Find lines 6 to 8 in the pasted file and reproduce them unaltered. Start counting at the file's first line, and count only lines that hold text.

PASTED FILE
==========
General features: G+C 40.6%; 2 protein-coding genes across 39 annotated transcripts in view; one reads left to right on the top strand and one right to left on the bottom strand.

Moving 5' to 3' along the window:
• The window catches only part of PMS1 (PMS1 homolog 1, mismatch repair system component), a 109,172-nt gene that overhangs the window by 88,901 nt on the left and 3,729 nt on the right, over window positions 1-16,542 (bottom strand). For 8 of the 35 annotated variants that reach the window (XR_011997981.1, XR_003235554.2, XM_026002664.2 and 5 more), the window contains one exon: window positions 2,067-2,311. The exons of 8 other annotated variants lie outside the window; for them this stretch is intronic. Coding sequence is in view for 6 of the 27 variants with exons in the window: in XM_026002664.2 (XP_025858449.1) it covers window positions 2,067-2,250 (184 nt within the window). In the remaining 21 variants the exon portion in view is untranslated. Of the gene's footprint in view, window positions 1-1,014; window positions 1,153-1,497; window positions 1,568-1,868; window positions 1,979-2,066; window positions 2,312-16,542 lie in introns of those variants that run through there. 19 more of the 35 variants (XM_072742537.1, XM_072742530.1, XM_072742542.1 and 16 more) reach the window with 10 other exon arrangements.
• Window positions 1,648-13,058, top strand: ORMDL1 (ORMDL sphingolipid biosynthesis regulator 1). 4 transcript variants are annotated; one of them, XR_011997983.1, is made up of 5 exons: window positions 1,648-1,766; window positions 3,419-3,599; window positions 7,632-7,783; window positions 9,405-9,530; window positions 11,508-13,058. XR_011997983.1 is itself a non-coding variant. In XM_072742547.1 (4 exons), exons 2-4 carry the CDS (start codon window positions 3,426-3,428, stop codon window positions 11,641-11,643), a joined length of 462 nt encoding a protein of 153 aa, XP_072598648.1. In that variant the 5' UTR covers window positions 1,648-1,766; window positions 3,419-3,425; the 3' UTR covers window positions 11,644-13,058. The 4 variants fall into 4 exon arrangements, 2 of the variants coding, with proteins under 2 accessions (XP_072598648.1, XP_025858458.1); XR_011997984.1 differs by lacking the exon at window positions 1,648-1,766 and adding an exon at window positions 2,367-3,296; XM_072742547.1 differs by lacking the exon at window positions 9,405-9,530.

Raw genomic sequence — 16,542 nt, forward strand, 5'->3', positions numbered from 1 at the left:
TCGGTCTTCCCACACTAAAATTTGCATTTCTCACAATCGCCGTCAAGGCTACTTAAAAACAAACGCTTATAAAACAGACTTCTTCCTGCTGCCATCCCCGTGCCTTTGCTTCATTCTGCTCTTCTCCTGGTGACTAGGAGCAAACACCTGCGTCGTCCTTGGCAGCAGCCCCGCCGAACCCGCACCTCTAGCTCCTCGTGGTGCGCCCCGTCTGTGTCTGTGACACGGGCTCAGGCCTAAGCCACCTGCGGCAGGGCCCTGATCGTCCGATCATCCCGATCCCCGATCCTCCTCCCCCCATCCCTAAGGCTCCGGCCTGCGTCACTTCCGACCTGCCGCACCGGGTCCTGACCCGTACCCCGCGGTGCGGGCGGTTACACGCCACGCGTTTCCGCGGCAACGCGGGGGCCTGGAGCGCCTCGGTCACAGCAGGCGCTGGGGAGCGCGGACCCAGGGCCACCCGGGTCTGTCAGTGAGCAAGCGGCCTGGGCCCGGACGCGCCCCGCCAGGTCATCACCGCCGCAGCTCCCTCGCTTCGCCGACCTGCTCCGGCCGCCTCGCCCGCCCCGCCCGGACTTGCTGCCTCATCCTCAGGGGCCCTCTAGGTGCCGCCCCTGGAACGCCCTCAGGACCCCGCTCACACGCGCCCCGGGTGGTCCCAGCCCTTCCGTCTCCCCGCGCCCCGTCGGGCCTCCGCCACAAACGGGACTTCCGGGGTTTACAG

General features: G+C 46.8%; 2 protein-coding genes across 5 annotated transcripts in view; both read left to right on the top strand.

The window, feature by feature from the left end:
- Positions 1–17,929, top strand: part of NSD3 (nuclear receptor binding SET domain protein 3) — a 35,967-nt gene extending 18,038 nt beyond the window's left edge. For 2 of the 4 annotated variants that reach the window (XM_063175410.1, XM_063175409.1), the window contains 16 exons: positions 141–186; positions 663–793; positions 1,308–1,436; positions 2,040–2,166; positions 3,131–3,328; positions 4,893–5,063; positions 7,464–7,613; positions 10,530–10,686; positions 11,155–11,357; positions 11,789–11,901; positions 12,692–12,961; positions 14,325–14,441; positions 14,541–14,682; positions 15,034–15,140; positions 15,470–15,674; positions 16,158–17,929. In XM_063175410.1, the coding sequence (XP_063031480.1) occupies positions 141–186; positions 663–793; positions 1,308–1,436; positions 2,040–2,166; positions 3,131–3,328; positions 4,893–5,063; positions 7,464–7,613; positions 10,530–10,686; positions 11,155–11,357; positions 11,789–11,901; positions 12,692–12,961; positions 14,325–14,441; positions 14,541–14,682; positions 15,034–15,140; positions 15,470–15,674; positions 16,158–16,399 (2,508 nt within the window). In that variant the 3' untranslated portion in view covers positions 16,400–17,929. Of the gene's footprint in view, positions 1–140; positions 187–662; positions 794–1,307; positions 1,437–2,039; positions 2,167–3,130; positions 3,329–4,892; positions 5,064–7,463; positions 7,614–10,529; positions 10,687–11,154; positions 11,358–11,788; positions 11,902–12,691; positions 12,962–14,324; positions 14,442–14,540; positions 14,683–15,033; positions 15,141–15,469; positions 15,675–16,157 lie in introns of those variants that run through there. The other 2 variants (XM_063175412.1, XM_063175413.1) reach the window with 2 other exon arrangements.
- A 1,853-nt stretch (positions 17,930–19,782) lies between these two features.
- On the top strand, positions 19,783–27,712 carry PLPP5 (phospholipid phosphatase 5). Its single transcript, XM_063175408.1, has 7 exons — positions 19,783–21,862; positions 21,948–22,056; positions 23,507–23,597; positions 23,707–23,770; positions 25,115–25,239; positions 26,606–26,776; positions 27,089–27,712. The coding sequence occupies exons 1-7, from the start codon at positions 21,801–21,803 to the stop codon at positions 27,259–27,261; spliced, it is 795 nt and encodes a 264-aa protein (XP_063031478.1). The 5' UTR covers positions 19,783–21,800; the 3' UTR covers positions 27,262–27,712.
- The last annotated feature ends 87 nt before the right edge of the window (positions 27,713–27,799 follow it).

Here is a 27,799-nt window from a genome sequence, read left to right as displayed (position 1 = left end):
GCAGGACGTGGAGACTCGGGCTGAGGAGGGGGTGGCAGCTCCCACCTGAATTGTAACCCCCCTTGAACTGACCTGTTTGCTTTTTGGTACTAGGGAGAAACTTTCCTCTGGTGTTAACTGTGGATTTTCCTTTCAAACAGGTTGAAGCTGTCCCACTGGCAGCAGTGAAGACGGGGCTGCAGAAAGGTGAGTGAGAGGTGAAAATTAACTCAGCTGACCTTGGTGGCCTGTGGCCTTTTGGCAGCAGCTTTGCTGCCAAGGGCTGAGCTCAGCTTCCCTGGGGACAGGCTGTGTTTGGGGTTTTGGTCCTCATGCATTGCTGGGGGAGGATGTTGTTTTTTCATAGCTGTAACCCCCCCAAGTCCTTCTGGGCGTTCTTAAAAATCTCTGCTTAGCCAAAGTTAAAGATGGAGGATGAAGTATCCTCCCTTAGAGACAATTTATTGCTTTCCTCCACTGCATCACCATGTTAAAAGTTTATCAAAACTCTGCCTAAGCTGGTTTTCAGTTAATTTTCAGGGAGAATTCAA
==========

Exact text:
TCGGTCTTCCCACACTAAAATTTGCATTTCTCACAATCGCCGTCAAGGCTACTTAAAAACAAACGCTTATAAAACAGACTTCTTCCTGCTGCCATCCCCGTGCCTTTGCTTCATTCTGCTCTTCTCCTGGTGACTAGGAGCAAACACCTGCGTCGTCCTTGGCAGCAGCCCCGCCGAACCCGCACCTCTAGCTCCTCGTGGTGCGCCCCGTCTGTGTCTGTGACACGGGCTCAGGCCTAAGCCACCTGCGGCAGGGCCCTGATCGTCCGATCATCCCGATCCCCGATCCTCCTCCCCCCATCCCTAAGGCTCCGGCCTGCGTCACTTCCGACCTGCCGCACCGGGTCCTGACCCGTACCCCGCGGTGCGGGCGGTTACACGCCACGCGTTTCCGCGGCAACGCGGGGGCCTGGAGCGCCTCGGTCACAGCAGGCGCTGGGGAGCGCGGACCCAGGGCCACCCGGGTCTGTCAGTGAGCAAGCGGCCTGGGCCCGGACGCGCCCCGCCAGGTCATCACCGCCGCAGCTCCCTCGCTTCGCCGACCTGCTCCGGCCGCCTCGCCCGCCCCGCCCGGACTTGCTGCCTCATCCTCAGGGGCCCTCTAGGTGCCGCCCCTGGAACGCCCTCAGGACCCCGCTCACACGCGCCCCGGGTGGTCCCAGCCCTTCCGTCTCCCCGCGCCCCGTCGGGCCTCCGCCACAAACGGGACTTCCGGGGTTTACAG

General features: G+C 46.8%; 2 protein-coding genes across 5 annotated transcripts in view; both read left to right on the top strand.

The window, feature by feature from the left end: